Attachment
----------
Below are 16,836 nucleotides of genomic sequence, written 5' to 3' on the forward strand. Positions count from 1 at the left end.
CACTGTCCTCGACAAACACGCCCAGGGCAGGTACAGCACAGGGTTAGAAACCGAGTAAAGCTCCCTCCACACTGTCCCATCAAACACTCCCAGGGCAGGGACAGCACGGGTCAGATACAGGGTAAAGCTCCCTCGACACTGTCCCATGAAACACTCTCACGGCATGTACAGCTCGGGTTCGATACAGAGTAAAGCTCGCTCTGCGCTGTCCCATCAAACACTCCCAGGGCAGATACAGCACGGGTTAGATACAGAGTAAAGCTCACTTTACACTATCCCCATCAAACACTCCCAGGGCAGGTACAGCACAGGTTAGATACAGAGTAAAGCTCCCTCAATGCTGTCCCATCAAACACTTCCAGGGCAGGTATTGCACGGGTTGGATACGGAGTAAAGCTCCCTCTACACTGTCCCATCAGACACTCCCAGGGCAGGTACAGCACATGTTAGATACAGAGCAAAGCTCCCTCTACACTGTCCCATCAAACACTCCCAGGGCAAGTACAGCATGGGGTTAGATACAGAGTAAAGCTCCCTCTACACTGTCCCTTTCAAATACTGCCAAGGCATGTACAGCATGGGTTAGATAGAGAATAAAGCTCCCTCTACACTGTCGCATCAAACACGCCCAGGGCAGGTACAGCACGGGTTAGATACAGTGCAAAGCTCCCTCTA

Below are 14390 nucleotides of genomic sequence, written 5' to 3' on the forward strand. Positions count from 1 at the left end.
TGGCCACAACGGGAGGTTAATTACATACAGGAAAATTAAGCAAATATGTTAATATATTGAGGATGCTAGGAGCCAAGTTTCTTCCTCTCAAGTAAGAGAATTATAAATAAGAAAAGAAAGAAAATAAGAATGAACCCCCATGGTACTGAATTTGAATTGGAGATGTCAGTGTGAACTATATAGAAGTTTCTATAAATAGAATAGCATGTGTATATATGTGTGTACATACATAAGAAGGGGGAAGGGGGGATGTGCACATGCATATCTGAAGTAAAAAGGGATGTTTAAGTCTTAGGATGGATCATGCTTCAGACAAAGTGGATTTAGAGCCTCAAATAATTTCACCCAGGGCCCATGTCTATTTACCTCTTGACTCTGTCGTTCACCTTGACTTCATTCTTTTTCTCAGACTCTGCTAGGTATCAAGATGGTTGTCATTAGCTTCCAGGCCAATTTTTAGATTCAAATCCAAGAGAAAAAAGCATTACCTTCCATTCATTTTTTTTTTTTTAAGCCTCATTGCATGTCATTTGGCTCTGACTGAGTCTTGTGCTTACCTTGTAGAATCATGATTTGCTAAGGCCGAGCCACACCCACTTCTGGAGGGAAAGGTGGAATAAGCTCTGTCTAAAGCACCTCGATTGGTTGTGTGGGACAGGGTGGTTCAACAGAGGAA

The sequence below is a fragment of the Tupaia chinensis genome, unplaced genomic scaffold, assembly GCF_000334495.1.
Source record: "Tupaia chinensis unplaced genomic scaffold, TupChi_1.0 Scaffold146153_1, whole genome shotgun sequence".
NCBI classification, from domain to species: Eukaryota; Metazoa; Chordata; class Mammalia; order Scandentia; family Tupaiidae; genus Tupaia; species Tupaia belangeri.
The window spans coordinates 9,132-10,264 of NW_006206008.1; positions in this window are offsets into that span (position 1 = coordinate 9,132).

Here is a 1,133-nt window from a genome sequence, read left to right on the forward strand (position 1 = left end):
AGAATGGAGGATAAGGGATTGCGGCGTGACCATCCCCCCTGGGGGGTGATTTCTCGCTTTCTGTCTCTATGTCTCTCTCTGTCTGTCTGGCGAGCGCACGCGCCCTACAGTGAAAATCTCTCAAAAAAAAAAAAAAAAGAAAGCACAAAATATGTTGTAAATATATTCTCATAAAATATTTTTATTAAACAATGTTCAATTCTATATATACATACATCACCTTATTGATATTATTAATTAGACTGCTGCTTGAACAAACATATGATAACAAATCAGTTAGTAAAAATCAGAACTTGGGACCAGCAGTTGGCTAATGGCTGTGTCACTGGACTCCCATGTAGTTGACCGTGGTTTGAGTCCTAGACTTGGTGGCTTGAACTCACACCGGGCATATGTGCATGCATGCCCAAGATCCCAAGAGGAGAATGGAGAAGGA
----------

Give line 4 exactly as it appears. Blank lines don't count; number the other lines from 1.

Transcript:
TGGCCACAACGGGAGGTTAATTACATACAGGAAAATTAAGCAAATATGTTAATATATTGAGGATGCTAGGAGCCAAGTTTCTTCCTCTCAAGTAAGAGAATTATAAATAAGAAAAGAAAGAAAATAAGAATGAACCCCCATGGTACTGAATTTGAATTGGAGATGTCAGTGTGAACTATATAGAAGTTTCTATAAATAGAATAGCATGTGTATATATGTGTGTACATACATAAGAAGGGGGAAGGGGGGATGTGCACATGCATATCTGAAGTAAAAAGGGATGTTTAAGTCTTAGGATGGATCATGCTTCAGACAAAGTGGATTTAGAGCCTCAAATAATTTCACCCAGGGCCCATGTCTATTTACCTCTTGACTCTGTCGTTCACCTTGACTTCATTCTTTTTCTCAGACTCTGCTAGGTATCAAGATGGTTGTCATTAGCTTCCAGGCCAATTTTTAGATTCAAATCCAAGAGAAAAAAGCATTACCTTCCATTCATTTTTTTTTTTTTAAGCCTCATTGCATGTCATTTGGCTCTGACTGAGTCTTGTGCTTACCTTGTAGAATCATGATTTGCTAAGGCCGAGCCACACCCACTTCTGGAGGGAAAGGTGGAATAAGCTCTGTCTAAAGCACCTCGATTGGTTGTGTGGGACAGGGTGGTTCAACAGAGGAA